ANC secretary-general Gwede Mantashe has warned Cosatu that it will not last more than a year if internal squabbles continue to tear it apart.
Speaking at the labour federation’s bargaining conference in Boksburg today, Mantashe likened the current Cosatu leadership meetings to the ANC leadership meetings ahead of the Mangaung conference where confidential discussion always leaked because of internal divisions.
Cosatu general-secretary Zwelinzima Vavi is under siege from some of his fellow unionists over the sale and purchase of Cosatu buildings, and there have been rumours that he might not see out his term.
“When you are busy talking, we don’t have to wait for the (Cosatu central executive committee), we just switch on the radio. We will know who said what to who.
“If you get into that space as Cosatu you are going to destroy it. I can tell you that in a year’s time there will be no Cosatu. There will be some remnants of it,” Mantashe said.
He also lamented what he described as the deterioration in the organising experience of union staff and organisers, which resulted in them getting involved in mud-slinging.
The bargaining conference will discuss Cosatu’s approach to collective bargaining, minimum wages and social protection for the unemployed.
It also comes at a time when the Free Market Foundation (FMF), led by its CEO Herman Mashaba, has launched a court challenge to centralise collective bargaining in the private sector, whose decisions are binding on businesses that did not participate in the process.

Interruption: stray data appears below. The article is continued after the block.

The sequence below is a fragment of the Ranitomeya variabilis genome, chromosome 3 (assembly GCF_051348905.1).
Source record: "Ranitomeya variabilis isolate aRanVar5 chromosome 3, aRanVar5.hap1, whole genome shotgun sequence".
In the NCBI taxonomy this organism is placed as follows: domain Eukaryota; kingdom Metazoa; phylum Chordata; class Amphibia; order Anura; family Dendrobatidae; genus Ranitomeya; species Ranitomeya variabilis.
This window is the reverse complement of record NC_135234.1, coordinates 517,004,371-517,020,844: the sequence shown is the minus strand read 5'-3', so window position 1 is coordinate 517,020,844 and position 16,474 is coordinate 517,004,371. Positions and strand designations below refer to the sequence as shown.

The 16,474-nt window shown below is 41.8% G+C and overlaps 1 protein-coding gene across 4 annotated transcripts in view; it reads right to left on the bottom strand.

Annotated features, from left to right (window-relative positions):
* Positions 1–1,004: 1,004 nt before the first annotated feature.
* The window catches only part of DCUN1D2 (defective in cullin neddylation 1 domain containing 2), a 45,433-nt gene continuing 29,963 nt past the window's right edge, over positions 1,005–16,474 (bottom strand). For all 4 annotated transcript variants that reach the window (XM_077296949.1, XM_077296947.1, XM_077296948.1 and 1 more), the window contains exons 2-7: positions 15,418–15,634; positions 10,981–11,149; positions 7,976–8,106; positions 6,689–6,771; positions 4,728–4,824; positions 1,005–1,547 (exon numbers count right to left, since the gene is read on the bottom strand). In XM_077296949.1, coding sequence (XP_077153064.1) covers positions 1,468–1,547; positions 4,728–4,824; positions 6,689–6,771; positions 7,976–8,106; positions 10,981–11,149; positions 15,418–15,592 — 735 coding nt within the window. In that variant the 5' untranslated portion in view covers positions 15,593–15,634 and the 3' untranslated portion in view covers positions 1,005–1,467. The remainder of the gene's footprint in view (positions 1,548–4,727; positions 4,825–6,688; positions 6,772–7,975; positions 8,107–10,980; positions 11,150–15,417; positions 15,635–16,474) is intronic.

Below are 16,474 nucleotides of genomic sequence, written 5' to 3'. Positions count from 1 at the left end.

Vavi described the FMF challenge as a “a declaration of war against workers”.
“They are now using him (Mashaba) to launch the most brutal attack against his own brothers and sisters in race terms. The fact that if you collapse central bargaining in the country, those who are at the bottom of the societal radar, the workers and African blacks in particular, women and the youth, will be at the receiving end of this attack.
“We will meet in the field, not with the man at the front (Mashaba), but with the real owners of our wealth,” Vavi said.
Vavi also urged Cosatu unions to prioritise wages, improve conditions and protect workers against unfair dismissals as these were the main reasons members joined unions.
Perceptions of corruption in the federation also needed to be tackled.
“It is of huge concern that one-third of our members across all affiliates allege that there is corruption in their union, and 12% say they have personally seen it ...
“We must leave no stone unturned to find out the truth in every instance where an allegation is made. We cannot be calling on government to take action against corruption and then sweep it under the carpet in our own house,” he said.